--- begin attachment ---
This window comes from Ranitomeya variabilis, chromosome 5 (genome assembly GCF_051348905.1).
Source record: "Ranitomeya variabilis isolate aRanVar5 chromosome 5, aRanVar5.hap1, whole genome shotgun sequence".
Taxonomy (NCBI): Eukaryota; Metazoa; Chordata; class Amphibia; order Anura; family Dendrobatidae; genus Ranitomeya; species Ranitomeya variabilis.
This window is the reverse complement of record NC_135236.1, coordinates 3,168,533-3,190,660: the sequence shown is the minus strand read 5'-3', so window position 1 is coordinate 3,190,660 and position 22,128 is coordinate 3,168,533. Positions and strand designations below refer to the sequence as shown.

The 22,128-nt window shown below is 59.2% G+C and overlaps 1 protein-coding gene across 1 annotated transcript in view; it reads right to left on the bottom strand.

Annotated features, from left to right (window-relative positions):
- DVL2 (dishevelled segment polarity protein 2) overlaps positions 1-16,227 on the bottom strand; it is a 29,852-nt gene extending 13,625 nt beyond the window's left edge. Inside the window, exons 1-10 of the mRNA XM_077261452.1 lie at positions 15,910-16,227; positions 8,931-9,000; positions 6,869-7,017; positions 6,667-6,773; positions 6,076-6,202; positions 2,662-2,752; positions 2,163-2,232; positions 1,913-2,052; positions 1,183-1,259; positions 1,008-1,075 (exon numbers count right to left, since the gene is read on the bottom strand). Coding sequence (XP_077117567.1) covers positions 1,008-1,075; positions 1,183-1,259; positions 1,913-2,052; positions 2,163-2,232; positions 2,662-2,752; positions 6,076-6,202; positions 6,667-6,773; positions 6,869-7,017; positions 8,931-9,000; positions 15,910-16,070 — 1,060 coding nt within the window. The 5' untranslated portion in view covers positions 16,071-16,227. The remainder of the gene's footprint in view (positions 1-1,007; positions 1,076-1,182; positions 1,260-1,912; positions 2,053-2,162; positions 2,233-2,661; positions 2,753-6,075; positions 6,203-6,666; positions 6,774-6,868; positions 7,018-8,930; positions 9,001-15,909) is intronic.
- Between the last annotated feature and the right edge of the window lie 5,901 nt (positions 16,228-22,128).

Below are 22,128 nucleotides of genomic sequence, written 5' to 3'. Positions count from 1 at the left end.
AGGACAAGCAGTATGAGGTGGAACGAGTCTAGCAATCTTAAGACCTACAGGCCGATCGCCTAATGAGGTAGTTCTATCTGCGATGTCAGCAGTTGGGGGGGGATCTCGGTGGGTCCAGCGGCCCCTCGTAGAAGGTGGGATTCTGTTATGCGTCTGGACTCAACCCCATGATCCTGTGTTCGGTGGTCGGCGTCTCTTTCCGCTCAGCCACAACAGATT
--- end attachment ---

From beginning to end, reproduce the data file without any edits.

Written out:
This window comes from Ranitomeya variabilis, chromosome 5 (genome assembly GCF_051348905.1).
Source record: "Ranitomeya variabilis isolate aRanVar5 chromosome 5, aRanVar5.hap1, whole genome shotgun sequence".
Taxonomy (NCBI): Eukaryota; Metazoa; Chordata; class Amphibia; order Anura; family Dendrobatidae; genus Ranitomeya; species Ranitomeya variabilis.
This window is the reverse complement of record NC_135236.1, coordinates 3,168,533-3,190,660: the sequence shown is the minus strand read 5'-3', so window position 1 is coordinate 3,190,660 and position 22,128 is coordinate 3,168,533. Positions and strand designations below refer to the sequence as shown.

The 22,128-nt window shown below is 59.2% G+C and overlaps 1 protein-coding gene across 1 annotated transcript in view; it reads right to left on the bottom strand.

Annotated features, from left to right (window-relative positions):
- DVL2 (dishevelled segment polarity protein 2) overlaps positions 1-16,227 on the bottom strand; it is a 29,852-nt gene extending 13,625 nt beyond the window's left edge. Inside the window, exons 1-10 of the mRNA XM_077261452.1 lie at positions 15,910-16,227; positions 8,931-9,000; positions 6,869-7,017; positions 6,667-6,773; positions 6,076-6,202; positions 2,662-2,752; positions 2,163-2,232; positions 1,913-2,052; positions 1,183-1,259; positions 1,008-1,075 (exon numbers count right to left, since the gene is read on the bottom strand). Coding sequence (XP_077117567.1) covers positions 1,008-1,075; positions 1,183-1,259; positions 1,913-2,052; positions 2,163-2,232; positions 2,662-2,752; positions 6,076-6,202; positions 6,667-6,773; positions 6,869-7,017; positions 8,931-9,000; positions 15,910-16,070 — 1,060 coding nt within the window. The 5' untranslated portion in view covers positions 16,071-16,227. The remainder of the gene's footprint in view (positions 1-1,007; positions 1,076-1,182; positions 1,260-1,912; positions 2,053-2,162; positions 2,233-2,661; positions 2,753-6,075; positions 6,203-6,666; positions 6,774-6,868; positions 7,018-8,930; positions 9,001-15,909) is intronic.
- Between the last annotated feature and the right edge of the window lie 5,901 nt (positions 16,228-22,128).

Below are 22,128 nucleotides of genomic sequence, written 5' to 3'. Positions count from 1 at the left end.
AGGACAAGCAGTATGAGGTGGAACGAGTCTAGCAATCTTAAGACCTACAGGCCGATCGCCTAATGAGGTAGTTCTATCTGCGATGTCAGCAGTTGGGGGGGGATCTCGGTGGGTCCAGCGGCCCCTCGTAGAAGGTGGGATTCTGTTATGCGTCTGGACTCAACCCCATGATCCTGTGTTCGGTGGTCGGCGTCTCTTTCCGCTCAGCCACAACAGATT